And this heart month, I challenge you to listen, find what connects for you, and take action. Starting now.

Support what touches your heart

Have you lost a loved one to a terrible disease or personal tragedy? Give to help find a cure for the health issue that has personally touched you, to keep tragedy from striking other families, and to provide support for someone else who has to deal with it.

kitty_love_unsplashAre the commercials that show abused animals so hard to watch you switch the channel? Don’t push those emotions away, do something about it. If you aren’t in a position to give money, volunteer your time or donate old blankets—doing what you can for something you feel so strongly about. Put your energy to work so the day comes when there’s no reason for those commercials to exist.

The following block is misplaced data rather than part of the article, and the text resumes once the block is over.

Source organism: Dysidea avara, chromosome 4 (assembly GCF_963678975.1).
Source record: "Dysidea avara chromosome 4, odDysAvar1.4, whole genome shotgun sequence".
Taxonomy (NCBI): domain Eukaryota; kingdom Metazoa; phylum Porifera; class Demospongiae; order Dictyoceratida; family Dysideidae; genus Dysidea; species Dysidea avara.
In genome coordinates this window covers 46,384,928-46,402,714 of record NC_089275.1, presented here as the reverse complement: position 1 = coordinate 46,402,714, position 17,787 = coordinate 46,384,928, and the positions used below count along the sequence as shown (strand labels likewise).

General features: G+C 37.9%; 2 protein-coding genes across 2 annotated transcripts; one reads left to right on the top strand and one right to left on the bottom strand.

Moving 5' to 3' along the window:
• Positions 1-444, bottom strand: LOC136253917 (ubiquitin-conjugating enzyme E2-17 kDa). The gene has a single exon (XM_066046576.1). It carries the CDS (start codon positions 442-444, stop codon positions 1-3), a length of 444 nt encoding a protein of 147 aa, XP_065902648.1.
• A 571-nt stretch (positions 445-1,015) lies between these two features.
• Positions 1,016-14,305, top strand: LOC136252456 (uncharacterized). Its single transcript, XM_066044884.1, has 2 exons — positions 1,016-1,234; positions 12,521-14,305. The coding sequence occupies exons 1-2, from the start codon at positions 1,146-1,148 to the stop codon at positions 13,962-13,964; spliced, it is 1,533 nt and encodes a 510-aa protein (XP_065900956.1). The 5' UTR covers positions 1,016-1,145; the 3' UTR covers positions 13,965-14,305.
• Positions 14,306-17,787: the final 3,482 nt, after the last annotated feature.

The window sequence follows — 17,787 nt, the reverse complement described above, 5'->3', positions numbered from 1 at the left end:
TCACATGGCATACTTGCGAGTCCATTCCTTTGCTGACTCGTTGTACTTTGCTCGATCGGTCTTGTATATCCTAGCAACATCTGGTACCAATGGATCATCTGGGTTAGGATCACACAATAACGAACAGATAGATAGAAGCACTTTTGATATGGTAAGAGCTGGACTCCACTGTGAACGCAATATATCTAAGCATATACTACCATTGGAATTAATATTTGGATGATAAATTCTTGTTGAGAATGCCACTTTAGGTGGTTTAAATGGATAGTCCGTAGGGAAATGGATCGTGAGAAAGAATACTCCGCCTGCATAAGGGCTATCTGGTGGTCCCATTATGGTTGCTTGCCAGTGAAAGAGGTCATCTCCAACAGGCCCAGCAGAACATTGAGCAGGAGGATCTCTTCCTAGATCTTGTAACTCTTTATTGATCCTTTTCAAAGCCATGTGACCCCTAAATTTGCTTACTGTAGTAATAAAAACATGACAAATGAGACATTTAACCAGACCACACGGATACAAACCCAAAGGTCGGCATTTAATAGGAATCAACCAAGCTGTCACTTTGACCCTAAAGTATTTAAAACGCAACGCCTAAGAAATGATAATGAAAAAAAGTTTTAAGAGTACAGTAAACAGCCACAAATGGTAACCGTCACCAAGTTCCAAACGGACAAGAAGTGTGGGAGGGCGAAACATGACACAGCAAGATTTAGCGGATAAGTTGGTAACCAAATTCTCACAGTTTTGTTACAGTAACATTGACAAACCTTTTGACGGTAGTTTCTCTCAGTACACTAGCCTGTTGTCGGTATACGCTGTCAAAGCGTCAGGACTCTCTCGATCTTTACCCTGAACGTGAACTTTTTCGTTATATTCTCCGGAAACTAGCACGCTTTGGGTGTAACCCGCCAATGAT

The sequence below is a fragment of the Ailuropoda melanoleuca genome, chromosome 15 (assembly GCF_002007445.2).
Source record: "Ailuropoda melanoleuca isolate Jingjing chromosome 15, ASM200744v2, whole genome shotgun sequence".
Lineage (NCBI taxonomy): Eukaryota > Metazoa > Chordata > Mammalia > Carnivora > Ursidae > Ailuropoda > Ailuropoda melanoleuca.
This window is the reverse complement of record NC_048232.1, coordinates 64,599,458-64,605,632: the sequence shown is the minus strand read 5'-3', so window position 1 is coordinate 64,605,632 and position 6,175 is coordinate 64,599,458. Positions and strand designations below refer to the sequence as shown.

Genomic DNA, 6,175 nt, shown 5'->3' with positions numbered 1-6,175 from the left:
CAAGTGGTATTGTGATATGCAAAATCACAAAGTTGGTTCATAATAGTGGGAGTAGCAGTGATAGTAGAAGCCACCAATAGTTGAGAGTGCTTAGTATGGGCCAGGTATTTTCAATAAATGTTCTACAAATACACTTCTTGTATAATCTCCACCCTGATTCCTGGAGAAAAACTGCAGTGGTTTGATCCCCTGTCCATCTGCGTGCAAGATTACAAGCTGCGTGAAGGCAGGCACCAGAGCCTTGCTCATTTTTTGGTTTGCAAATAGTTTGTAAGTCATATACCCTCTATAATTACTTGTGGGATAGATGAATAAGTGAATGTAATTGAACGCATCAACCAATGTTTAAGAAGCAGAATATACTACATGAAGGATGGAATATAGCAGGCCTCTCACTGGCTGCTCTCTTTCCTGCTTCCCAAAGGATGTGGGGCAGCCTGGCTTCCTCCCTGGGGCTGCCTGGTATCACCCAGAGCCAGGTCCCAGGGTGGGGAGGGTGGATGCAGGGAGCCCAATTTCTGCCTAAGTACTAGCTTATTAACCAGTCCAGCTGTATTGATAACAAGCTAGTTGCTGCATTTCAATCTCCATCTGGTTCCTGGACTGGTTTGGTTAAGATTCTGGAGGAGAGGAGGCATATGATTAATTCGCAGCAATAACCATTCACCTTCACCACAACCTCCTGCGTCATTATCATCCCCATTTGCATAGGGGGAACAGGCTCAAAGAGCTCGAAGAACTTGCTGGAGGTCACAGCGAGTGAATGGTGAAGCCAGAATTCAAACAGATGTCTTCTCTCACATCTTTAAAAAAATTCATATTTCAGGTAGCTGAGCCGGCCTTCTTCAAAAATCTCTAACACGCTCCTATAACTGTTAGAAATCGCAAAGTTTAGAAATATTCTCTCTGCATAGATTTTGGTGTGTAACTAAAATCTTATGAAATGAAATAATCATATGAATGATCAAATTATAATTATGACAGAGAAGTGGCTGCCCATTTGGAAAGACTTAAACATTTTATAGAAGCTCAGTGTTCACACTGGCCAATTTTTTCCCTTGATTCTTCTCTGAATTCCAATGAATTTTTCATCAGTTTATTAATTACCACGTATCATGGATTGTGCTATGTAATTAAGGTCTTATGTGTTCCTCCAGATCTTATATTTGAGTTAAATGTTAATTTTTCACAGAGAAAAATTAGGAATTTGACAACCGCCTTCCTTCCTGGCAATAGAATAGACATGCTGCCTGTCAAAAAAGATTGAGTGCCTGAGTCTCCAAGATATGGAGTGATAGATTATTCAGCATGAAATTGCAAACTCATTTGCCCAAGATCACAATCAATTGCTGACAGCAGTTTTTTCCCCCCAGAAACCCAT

Are you frustrated by our education system, worried that kids don’t have all the resources and opportunities they need to succeed, and concerned about what they’re not getting at school (food, support, exposure to the arts, more)? Give them access to what they need to change their lives.

Do you believe we need to make sure the basic needs of others around the world are taken care of?  Support the nonprofits sending them global aid—for better health and life-saving services that we too often take for granted.

I have a sensitive heart. I feel things deeply, and family members and friends know that about me. But I don’t make any excuses for who I am. And I hope I’m known for being true to who I am, all the time. When I care, it’s sincere. When I feel it, I react. And when I give, it’s from my heart.

This month, I challenge you to do the same.  Give from—and for—your heart. For your life.

If you need help finding a charity:

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– Candy Culver
Marketing Consultant

Mother’s Day – Musings on the Meaning of Mothering

image source: flickr: Peggy2012CREATIVELENZ

image source: flickr